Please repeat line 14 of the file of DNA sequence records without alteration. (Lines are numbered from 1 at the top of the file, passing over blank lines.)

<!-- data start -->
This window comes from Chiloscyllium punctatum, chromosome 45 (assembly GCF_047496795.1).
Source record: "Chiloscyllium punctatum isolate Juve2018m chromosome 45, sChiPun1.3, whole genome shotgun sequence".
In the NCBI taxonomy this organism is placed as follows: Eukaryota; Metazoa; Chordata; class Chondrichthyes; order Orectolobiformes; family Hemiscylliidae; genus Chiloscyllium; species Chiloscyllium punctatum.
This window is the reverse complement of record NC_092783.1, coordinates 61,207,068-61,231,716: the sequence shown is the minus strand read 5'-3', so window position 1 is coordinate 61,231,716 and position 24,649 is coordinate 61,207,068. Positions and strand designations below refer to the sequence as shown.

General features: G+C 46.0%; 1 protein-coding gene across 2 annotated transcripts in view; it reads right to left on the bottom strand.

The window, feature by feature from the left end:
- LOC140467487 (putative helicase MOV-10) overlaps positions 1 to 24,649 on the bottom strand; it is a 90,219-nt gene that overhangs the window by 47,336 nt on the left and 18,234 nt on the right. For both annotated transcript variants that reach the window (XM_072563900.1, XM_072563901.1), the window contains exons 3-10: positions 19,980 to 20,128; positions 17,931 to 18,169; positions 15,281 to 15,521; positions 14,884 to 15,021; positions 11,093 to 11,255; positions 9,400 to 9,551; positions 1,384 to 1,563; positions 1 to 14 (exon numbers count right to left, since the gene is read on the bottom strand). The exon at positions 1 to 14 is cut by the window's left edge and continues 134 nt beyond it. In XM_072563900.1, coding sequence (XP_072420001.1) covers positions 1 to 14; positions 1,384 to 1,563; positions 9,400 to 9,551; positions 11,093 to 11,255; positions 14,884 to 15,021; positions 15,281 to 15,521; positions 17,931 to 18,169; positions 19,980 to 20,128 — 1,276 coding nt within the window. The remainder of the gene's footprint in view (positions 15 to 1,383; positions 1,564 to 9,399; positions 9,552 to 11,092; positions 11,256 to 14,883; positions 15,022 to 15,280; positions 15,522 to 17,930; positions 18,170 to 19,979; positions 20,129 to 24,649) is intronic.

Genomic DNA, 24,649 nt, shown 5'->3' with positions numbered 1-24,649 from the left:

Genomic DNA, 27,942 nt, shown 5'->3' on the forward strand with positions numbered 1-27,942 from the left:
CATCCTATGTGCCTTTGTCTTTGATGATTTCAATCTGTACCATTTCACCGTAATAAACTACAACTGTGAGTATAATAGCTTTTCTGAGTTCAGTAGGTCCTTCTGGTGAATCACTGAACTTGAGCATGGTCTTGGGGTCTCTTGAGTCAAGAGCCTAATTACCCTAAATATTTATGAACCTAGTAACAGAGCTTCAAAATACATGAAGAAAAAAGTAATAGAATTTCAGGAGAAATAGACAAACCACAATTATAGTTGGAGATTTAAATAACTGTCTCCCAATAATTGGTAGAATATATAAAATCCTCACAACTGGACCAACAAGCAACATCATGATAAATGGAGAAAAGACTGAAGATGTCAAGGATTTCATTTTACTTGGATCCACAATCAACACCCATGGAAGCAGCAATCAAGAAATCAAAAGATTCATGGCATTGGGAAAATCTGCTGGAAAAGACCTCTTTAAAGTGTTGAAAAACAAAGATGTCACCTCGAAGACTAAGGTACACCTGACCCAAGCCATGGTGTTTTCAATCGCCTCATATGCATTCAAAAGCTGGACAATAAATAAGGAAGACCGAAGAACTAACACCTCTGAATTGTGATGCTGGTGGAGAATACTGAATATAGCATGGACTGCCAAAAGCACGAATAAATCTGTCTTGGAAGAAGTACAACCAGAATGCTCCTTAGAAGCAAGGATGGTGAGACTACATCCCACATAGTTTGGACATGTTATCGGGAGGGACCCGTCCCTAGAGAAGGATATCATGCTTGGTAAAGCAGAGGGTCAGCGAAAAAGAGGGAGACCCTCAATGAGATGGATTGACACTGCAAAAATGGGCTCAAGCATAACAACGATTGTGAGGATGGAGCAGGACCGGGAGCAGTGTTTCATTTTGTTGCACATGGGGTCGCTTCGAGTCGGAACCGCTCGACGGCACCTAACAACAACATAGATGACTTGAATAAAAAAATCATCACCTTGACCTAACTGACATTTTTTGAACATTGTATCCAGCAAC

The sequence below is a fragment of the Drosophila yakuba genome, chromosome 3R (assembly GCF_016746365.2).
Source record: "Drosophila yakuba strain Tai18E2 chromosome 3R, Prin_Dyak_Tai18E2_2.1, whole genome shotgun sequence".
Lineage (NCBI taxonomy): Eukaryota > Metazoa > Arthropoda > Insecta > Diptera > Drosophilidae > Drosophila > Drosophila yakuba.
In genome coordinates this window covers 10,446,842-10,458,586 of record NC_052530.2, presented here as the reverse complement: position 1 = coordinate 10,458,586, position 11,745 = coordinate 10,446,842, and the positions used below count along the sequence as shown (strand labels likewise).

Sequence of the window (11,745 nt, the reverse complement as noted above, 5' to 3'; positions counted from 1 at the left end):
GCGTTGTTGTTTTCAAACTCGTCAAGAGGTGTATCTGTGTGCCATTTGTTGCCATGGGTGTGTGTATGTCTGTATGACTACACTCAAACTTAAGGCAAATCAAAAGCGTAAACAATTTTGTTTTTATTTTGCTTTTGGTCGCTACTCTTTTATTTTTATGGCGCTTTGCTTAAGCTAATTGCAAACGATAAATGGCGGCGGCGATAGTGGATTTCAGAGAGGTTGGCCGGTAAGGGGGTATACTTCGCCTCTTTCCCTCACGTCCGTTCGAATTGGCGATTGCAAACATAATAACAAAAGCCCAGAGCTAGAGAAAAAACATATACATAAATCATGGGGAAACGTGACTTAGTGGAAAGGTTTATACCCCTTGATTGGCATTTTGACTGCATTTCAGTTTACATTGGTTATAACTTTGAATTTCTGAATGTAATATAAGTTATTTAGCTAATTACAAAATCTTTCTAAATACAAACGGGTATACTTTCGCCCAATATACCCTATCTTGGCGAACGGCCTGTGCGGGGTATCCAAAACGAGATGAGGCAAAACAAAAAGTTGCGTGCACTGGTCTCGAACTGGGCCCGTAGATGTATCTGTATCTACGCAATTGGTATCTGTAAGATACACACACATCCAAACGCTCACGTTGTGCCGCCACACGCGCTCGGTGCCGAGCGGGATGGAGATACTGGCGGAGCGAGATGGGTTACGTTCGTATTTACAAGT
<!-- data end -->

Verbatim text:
In genome coordinates this window covers 10,446,842-10,458,586 of record NC_052530.2, presented here as the reverse complement: position 1 = coordinate 10,458,586, position 11,745 = coordinate 10,446,842, and the positions used below count along the sequence as shown (strand labels likewise).